If you plan to observe your clients instead of questioning them, engage a relatively small group of people. To interact with a small group, you can hire a recruiting agency for a brief span.
Study your users
We use most time in interviewing the potential users. It is best to collaborate with the team members to gain insights into the observation session that might have gone unnoticed. Make yourself physically available as you interview your users. Record visually, and keep notes so the multiple sources you used to capture the interview, the more it helps to dig into the user’s behavior.
Try avoiding office places to interview. To get the right insights or direct and unfiltered interactions, conduct the interviews in a natural relaxing environment. When there is a lack of access to your direct users, interview users who are within reach of your direct users. For example, your medical solution is for the surgeons, but they hardly have time for discussions. So interview junior doctors or staff that assist senior surgeons. Such personas, created based on second-handed information, are provisional persons.
You may get the biased and filtered perspective, but it is better than nothing. Someone relevantly mapped a complete user using direct interactions.
The analysis stage requires experience as you compare multiple variables of behavior and attitudes of participants. After learning your users, try finding the patterns in data. For each group of participants, rank each participant describing similar attributes ranking to discover common traits. Now each group serves as a source for particular persons.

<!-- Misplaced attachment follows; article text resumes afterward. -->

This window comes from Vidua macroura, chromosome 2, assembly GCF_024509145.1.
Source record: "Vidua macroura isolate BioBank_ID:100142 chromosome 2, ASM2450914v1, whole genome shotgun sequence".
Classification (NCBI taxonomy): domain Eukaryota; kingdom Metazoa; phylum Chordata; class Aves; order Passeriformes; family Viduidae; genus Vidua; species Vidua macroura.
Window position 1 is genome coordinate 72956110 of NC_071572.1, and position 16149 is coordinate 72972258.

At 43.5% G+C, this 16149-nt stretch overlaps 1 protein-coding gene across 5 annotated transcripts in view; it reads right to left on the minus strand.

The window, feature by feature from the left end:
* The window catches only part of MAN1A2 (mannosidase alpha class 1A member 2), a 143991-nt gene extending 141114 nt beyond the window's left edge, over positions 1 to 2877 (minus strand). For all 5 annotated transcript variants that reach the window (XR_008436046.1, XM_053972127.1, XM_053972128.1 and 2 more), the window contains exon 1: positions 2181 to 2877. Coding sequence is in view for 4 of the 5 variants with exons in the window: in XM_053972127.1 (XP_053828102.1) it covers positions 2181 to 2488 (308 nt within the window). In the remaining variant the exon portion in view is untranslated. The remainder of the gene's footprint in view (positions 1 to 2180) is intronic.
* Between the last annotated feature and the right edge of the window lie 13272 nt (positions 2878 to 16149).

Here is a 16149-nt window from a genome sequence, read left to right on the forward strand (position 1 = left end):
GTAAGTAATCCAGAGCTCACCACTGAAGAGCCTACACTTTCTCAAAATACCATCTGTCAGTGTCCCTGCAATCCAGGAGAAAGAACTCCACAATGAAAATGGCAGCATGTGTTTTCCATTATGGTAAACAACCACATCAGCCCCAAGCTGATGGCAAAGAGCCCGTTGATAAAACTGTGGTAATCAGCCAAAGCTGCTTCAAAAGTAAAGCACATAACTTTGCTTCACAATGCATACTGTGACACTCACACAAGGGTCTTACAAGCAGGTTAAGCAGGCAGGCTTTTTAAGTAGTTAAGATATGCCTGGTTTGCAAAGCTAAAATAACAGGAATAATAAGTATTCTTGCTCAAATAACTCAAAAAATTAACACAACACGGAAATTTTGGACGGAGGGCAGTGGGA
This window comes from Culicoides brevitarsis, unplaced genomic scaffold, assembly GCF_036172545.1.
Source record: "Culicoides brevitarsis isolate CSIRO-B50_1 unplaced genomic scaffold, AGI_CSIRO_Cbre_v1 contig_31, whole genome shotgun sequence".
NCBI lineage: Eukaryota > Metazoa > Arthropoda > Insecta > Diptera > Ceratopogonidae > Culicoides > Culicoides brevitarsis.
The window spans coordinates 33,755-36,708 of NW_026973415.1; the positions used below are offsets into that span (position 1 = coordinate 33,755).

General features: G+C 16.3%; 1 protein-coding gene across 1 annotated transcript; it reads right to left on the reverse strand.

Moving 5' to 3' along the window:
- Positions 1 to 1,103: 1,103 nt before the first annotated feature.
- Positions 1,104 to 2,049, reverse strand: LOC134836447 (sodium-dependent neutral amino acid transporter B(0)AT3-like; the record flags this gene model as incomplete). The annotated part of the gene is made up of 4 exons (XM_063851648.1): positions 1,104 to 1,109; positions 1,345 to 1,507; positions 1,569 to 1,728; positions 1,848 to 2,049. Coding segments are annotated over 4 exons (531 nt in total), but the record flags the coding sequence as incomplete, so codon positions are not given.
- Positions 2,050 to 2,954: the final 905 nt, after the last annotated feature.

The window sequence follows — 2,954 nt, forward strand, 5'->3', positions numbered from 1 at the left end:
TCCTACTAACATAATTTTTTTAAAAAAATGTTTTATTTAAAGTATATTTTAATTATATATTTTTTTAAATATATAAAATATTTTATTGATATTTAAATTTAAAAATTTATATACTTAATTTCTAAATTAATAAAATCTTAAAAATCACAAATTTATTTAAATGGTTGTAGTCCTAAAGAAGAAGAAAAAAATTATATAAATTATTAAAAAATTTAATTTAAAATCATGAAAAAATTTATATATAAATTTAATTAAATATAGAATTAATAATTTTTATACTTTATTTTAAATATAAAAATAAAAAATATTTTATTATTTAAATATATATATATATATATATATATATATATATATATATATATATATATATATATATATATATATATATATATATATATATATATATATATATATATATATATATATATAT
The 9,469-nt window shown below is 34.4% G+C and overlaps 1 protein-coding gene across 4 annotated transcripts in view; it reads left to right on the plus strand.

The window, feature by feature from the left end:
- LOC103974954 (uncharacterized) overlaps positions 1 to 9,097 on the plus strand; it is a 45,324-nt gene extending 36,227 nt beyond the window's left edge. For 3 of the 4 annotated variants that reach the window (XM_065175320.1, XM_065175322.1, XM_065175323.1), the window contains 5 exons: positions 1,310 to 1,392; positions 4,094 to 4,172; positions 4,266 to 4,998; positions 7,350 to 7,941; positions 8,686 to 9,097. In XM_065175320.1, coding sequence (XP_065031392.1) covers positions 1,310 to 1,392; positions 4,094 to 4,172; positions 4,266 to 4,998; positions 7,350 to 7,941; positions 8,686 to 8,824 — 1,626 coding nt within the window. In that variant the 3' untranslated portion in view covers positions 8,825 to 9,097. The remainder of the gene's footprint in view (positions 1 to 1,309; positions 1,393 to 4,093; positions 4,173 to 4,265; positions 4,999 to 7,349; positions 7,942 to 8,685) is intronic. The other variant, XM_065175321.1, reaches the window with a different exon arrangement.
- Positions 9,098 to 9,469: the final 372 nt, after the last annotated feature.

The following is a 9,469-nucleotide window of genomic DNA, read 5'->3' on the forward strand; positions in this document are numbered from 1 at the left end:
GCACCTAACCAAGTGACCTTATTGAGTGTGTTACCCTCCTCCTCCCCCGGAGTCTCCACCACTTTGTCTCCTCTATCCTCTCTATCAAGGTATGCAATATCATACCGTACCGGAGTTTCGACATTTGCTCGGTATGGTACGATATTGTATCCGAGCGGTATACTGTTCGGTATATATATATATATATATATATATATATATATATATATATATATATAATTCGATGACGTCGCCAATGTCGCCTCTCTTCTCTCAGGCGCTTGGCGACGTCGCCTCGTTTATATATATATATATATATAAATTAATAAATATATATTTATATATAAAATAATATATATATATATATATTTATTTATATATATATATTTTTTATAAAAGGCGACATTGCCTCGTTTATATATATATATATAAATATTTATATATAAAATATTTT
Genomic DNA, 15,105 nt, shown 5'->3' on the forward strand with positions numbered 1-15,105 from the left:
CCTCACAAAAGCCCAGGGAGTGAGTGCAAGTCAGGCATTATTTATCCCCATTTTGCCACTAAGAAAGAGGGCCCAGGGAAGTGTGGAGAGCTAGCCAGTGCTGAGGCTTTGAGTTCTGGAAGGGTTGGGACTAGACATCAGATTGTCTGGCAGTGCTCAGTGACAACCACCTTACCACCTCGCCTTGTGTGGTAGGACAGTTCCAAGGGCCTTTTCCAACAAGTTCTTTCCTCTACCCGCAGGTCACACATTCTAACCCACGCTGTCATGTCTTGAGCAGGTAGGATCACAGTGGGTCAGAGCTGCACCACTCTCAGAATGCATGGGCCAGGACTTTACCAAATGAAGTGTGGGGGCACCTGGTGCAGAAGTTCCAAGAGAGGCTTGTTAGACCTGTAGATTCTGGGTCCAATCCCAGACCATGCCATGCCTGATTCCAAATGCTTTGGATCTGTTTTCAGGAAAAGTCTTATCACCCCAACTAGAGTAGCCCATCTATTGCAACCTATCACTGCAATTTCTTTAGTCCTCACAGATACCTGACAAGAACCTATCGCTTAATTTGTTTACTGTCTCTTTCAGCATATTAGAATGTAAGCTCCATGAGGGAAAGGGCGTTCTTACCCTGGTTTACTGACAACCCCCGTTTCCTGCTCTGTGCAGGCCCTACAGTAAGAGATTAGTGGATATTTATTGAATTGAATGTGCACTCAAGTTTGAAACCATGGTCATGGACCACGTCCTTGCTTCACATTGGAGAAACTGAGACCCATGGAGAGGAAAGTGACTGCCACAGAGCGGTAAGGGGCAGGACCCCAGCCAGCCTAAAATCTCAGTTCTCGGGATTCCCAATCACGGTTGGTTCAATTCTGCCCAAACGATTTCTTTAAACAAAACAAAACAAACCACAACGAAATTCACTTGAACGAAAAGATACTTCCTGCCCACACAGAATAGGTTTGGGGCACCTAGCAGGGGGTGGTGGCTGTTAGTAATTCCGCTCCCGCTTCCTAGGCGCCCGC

Although designers first think that personas are roles, they are not. Roles define segmentation, a grouping of similar characteristics determined by the task performed by particular users, but personas are no roles. In case of your medical application, you could create the app for doctors, jr. doctors, nurses, and other non-medical staff. So you would require 2-3 persons to describe complete role-based users.
If you create personas for a different role, it is expected to know an influential persona. Spectrum or Likert scale is a good option to weigh your participants. For example, nurses often attain your survey’, as compared to surgeons who rarely can attempt.
We can use the spectrum for many reasons. We have a 5-20 spectrum for qualities mentioned in a particular persona.
Once your map 5-20 variables with the respective spectrum, you can identify the patterns that describe your users and volunteer.
As your qualities carry the same spectrum space, you group them into the same persona.
The participant shows a distinct pattern response resulting in multiple persons. Represent each unique pattern of behavior, attitudes uniquely into a persona.
Personas bring life into stories. As designers, it’s great to know the users. Often it’s considered that persona means user, but it is not. To develop a persona, examine and observe the characteristics of 4-5 users, create the spectrum and choose the characteristics commonly seen in your users.